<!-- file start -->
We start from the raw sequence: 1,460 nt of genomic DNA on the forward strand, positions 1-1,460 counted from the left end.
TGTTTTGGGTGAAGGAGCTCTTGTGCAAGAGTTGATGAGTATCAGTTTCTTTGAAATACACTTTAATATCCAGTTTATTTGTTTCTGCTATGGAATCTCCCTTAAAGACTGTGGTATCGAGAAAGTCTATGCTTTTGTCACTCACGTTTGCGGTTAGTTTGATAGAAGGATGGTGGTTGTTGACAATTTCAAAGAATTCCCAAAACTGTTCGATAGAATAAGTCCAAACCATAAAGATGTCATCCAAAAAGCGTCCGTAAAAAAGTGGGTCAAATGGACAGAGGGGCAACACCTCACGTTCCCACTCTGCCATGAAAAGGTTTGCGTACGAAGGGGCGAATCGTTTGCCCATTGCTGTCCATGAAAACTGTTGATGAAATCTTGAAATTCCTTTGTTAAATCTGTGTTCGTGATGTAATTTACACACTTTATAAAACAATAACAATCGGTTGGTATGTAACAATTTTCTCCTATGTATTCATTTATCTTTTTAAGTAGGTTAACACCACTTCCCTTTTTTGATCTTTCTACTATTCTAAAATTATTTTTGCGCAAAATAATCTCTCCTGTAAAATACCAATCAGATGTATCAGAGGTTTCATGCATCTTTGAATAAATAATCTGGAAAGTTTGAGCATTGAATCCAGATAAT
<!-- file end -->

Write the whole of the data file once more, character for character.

We start from the raw sequence: 1,460 nt of genomic DNA on the forward strand, positions 1-1,460 counted from the left end.
TGTTTTGGGTGAAGGAGCTCTTGTGCAAGAGTTGATGAGTATCAGTTTCTTTGAAATACACTTTAATATCCAGTTTATTTGTTTCTGCTATGGAATCTCCCTTAAAGACTGTGGTATCGAGAAAGTCTATGCTTTTGTCACTCACGTTTGCGGTTAGTTTGATAGAAGGATGGTGGTTGTTGACAATTTCAAAGAATTCCCAAAACTGTTCGATAGAATAAGTCCAAACCATAAAGATGTCATCCAAAAAGCGTCCGTAAAAAAGTGGGTCAAATGGACAGAGGGGCAACACCTCACGTTCCCACTCTGCCATGAAAAGGTTTGCGTACGAAGGGGCGAATCGTTTGCCCATTGCTGTCCATGAAAACTGTTGATGAAATCTTGAAATTCCTTTGTTAAATCTGTGTTCGTGATGTAATTTACACACTTTATAAAACAATAACAATCGGTTGGTATGTAACAATTTTCTCCTATGTATTCATTTATCTTTTTAAGTAGGTTAACACCACTTCCCTTTTTTGATCTTTCTACTATTCTAAAATTATTTTTGCGCAAAATAATCTCTCCTGTAAAATACCAATCAGATGTATCAGAGGTTTCATGCATCTTTGAATAAATAATCTGGAAAGTTTGAGCATTGAATCCAGATAAT